Potter Voice Technologies (News - Alert), a provider of Interactive Voice Response (IVR) technologies, has filed patent infringement lawsuit against Apple, Google (News - Alert), and other cell phone manufacturers and technology firms.
The lawsuit, represented by attorneys from The Lanier Law Firm, includes claim against a group of 15 defendant companies accused of infringing Potter's U.S. Patent No. 5,729,659, which was issued by the U.S. Patent and Trademark Office on March 17, 1998.
The patent covers technology used in Apple's (News - Alert) Siri and other electronic products that rely on voice commands to control computer functions.
“Apple's Siri and Google's Google Voice Actions make cell phones and other electronic devices much more useful for customers, but those products and others would never have been possible if not for the technology embodied in Potter's patent," according to Christopher Banys, intellectual property attorney of The Lanier Law Firm's office in Palo Alto (News - Alert), Calif.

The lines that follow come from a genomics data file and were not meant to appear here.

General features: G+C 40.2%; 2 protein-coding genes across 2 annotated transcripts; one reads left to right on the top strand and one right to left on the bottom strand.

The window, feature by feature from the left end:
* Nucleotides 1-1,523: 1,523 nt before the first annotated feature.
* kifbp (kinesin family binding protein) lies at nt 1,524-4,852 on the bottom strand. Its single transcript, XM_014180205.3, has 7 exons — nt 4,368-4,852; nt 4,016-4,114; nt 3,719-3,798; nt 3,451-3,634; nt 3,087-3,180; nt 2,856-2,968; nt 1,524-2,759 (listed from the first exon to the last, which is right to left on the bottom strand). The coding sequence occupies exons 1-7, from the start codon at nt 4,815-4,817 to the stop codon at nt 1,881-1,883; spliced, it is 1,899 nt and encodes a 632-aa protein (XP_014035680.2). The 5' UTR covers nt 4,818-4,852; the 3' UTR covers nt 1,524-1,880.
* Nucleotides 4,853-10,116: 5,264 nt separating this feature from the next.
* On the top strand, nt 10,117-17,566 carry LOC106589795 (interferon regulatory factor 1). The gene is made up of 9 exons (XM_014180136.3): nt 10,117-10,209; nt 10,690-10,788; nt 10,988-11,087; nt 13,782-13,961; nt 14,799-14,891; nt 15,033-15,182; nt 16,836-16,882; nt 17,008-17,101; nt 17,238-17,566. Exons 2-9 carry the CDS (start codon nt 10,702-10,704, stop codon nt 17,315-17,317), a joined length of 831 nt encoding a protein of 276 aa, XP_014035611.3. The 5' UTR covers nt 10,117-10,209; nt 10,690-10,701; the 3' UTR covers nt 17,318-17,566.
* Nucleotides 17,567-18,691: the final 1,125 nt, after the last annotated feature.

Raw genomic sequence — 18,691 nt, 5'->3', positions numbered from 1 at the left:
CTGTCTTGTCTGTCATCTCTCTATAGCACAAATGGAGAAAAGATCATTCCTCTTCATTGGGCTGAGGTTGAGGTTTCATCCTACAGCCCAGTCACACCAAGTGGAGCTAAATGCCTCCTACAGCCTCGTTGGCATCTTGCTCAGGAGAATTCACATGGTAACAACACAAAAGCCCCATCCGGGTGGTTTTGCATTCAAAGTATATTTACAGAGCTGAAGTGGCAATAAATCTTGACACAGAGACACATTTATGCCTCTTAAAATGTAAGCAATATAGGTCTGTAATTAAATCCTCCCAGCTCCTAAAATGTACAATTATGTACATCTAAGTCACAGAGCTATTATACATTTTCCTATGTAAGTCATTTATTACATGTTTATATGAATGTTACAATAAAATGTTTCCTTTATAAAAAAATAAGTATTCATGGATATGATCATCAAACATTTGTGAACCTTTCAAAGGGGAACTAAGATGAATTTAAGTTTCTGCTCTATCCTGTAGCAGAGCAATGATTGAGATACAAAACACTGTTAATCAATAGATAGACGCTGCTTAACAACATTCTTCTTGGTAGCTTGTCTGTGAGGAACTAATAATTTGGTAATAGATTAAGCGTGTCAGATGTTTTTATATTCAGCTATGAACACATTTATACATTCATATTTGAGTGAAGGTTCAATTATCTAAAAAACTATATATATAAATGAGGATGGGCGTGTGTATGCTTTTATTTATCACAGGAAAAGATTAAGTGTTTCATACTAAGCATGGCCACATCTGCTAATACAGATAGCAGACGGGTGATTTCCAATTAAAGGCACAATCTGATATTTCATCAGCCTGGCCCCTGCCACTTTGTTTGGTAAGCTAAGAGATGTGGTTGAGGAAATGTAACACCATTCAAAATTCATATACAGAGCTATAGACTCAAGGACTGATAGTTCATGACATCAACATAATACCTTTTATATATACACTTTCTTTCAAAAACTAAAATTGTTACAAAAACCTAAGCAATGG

"The defendants have collected a fortune using Potter's technology, and we are asking the court for at least a reasonable royalty based on their unauthorized use," Banys added.
Among other companies included in the infringement lawsuit are Sony, Microsoft (News - Alert), HTC, Samsung Electronics, LG Electronics, Kyocera, Sharp, Huawei, Pantech Wireless, Research in Motion, Nokia, ZTE and Motorola.
Interactive Voice Response (IVR) has long been a key tool for self-service and to allow the free flow of common information between a company and its customers. The arrival of Apple Siri gave IVR a whole new persona, changing the way we interact with technology and bringing artificial intelligence closer to the masses, TMCnet reported.
IVRs are still the most prevalent speech technologies and users will increasingly demand experiences that are more natural and intuitive. Those IVR vendors hoping to lead the industry will be able to readily respond to this demand, the report said.Siri can coax the user to ask the appropriate questions to provide the necessary answers, but the call center customer placing a call is rarely that specific. Siri also offers some deep ties into the user’s personal data, which is key to its success.
Edited by Juliana Kenny